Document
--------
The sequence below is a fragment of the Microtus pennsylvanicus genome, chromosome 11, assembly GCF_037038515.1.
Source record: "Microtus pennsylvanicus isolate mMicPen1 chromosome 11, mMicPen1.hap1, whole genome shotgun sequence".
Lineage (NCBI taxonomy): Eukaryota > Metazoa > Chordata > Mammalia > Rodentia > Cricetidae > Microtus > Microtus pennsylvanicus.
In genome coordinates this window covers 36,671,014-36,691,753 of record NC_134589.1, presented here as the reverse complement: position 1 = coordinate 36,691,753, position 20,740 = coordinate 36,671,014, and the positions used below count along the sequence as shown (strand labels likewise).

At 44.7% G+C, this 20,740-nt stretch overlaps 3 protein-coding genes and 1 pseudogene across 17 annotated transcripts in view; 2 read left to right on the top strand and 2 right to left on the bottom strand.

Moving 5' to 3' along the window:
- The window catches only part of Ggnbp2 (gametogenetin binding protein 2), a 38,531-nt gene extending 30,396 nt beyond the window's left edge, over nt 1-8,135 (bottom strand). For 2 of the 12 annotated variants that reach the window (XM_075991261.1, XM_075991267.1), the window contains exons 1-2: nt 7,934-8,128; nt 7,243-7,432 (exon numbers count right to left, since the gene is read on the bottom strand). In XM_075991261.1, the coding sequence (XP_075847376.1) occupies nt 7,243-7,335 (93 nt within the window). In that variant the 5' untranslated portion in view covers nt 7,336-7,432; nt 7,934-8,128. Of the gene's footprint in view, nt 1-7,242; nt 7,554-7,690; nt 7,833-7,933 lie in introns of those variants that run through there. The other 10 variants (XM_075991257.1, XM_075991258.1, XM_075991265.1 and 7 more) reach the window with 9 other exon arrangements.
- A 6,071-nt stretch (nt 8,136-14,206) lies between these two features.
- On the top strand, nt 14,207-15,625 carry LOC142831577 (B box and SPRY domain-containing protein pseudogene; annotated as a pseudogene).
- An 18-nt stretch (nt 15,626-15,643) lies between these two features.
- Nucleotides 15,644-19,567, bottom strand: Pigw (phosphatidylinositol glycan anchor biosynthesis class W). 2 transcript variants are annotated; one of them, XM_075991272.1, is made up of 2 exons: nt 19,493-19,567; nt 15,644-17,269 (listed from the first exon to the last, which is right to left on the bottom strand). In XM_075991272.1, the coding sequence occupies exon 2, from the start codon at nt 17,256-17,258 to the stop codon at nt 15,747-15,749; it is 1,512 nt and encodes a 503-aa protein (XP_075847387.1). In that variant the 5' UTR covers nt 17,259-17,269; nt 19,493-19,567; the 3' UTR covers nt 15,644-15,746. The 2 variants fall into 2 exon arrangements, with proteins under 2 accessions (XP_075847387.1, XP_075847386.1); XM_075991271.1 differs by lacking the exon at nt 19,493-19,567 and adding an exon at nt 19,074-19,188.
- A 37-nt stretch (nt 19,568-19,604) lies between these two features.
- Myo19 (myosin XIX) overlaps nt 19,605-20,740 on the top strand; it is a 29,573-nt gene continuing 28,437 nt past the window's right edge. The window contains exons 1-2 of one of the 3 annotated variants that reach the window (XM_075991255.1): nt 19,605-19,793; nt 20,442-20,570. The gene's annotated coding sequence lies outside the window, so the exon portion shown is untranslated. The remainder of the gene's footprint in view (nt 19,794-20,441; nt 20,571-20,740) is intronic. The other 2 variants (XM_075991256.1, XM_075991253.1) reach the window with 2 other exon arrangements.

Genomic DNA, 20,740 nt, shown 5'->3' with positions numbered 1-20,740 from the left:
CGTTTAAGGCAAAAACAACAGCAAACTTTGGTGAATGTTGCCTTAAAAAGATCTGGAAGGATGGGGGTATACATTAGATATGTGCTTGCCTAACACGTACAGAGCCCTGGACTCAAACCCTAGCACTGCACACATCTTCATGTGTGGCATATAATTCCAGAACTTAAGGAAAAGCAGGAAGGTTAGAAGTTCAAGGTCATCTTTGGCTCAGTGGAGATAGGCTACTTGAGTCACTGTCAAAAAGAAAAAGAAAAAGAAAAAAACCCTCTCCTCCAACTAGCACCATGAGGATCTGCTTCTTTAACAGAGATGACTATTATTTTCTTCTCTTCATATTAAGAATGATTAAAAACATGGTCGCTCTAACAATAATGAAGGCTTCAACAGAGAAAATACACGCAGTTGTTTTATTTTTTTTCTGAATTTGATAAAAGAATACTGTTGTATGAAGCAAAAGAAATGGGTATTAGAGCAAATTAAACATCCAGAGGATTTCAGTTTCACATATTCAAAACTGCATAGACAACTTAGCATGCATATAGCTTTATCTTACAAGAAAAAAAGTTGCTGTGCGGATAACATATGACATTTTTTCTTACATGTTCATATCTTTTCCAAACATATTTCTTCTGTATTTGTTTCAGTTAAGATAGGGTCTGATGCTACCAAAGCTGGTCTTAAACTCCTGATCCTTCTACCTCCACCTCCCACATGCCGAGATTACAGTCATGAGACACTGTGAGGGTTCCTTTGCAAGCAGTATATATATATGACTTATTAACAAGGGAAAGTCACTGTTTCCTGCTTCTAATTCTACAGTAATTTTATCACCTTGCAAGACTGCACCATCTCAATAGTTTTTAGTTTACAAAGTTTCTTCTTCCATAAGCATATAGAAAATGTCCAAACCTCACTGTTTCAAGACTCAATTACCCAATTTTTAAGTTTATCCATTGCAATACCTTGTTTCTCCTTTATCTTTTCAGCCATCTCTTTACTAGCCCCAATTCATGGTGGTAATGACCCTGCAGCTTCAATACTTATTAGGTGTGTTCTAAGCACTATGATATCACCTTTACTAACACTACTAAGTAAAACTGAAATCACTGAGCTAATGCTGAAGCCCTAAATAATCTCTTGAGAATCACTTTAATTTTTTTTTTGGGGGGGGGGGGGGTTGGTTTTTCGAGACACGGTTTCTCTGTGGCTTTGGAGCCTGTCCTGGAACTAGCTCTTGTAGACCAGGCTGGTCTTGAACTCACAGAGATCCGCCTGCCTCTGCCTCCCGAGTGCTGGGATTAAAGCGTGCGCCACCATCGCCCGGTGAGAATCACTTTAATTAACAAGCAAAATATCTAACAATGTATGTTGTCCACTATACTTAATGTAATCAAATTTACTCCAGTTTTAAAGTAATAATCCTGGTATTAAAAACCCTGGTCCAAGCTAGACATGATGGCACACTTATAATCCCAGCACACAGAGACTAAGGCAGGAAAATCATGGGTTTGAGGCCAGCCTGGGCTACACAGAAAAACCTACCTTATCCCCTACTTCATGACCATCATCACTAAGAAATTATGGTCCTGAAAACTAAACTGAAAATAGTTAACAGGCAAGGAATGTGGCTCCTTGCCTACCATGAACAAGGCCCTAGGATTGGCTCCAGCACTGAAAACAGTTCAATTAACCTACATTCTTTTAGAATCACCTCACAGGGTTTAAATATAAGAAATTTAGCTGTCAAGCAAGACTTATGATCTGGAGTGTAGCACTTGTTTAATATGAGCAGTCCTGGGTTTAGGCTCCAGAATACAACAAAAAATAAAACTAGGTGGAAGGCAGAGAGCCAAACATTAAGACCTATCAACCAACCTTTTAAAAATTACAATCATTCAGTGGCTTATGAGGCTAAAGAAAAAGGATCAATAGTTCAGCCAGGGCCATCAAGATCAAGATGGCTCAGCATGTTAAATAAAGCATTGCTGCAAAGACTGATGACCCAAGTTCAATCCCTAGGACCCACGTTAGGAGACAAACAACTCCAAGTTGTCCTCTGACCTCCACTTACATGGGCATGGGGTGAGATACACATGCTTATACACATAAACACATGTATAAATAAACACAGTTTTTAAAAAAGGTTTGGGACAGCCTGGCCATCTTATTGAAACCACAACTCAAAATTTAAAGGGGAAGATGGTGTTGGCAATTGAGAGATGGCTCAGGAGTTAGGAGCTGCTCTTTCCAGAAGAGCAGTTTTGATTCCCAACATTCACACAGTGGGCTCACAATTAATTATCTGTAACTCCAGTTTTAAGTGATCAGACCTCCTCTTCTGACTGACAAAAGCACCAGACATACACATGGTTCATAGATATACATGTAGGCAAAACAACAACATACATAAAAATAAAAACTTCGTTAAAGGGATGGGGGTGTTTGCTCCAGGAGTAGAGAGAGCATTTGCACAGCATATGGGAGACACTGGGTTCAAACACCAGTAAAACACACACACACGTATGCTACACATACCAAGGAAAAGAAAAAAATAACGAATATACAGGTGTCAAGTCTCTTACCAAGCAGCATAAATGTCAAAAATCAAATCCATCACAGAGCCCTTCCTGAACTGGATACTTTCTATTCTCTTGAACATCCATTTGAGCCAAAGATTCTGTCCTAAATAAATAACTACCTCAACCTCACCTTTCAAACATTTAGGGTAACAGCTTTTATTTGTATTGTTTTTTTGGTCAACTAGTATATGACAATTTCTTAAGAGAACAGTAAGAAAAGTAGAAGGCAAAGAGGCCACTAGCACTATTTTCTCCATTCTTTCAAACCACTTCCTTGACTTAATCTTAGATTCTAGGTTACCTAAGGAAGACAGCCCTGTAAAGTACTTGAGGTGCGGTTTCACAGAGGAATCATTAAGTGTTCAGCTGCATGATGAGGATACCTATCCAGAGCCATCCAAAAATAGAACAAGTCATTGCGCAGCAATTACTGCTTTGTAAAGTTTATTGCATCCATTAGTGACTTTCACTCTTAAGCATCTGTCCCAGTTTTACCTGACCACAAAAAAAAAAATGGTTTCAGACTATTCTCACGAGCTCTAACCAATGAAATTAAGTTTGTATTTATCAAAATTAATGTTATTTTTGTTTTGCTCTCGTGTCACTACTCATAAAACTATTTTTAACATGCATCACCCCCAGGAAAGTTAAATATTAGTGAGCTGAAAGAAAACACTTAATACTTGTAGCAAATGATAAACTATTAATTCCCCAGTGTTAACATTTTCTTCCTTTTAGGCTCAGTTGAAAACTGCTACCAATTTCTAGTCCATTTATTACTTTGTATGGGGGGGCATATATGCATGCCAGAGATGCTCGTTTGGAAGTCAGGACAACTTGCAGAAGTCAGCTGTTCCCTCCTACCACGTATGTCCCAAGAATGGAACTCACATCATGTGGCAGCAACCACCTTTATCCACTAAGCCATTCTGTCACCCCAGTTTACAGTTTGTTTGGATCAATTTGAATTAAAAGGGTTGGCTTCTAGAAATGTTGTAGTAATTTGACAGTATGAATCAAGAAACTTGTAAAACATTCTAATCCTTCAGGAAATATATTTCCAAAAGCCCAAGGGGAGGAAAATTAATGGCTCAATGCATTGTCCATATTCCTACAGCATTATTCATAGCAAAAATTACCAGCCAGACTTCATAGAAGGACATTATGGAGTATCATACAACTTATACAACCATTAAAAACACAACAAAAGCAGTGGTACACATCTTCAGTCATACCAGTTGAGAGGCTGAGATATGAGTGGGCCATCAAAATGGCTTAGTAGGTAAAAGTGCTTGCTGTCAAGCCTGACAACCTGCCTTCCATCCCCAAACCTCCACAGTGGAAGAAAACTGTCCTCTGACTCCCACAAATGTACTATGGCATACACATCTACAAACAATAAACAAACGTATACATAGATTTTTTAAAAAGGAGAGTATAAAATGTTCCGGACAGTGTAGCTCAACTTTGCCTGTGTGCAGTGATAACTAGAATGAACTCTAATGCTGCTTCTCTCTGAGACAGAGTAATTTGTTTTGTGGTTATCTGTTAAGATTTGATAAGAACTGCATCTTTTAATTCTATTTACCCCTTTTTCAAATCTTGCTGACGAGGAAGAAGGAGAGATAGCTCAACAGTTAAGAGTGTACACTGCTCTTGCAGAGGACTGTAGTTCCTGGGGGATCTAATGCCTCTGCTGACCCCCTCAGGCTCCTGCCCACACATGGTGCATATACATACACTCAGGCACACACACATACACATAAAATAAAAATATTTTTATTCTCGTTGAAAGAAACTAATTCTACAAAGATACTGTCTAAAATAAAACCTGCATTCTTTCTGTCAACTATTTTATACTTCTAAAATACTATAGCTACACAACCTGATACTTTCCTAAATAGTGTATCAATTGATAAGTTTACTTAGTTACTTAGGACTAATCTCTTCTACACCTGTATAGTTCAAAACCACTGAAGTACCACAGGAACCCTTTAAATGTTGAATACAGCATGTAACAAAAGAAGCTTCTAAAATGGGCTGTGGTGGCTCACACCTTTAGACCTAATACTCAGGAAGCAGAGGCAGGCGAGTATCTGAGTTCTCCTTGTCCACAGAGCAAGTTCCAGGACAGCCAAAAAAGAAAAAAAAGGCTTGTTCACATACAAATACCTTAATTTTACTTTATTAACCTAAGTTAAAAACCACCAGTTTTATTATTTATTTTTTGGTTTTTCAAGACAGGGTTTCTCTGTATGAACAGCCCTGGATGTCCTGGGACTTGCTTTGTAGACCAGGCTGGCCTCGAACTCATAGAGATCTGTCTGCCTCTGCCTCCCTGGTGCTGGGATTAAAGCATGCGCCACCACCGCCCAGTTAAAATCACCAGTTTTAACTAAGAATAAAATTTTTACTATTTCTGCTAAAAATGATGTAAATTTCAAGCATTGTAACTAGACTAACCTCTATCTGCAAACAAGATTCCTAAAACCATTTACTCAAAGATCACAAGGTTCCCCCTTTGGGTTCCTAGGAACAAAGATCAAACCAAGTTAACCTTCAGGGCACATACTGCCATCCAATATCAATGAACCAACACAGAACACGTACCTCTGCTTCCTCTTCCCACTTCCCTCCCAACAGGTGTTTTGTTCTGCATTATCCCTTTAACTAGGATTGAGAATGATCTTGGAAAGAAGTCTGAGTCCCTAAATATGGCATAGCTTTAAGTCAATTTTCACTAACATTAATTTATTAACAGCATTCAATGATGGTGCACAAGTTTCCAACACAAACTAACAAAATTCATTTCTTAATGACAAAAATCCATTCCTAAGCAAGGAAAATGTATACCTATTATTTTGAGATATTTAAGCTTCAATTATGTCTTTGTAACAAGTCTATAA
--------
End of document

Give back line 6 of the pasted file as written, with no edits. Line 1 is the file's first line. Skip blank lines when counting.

Moving 5' to 3' along the window: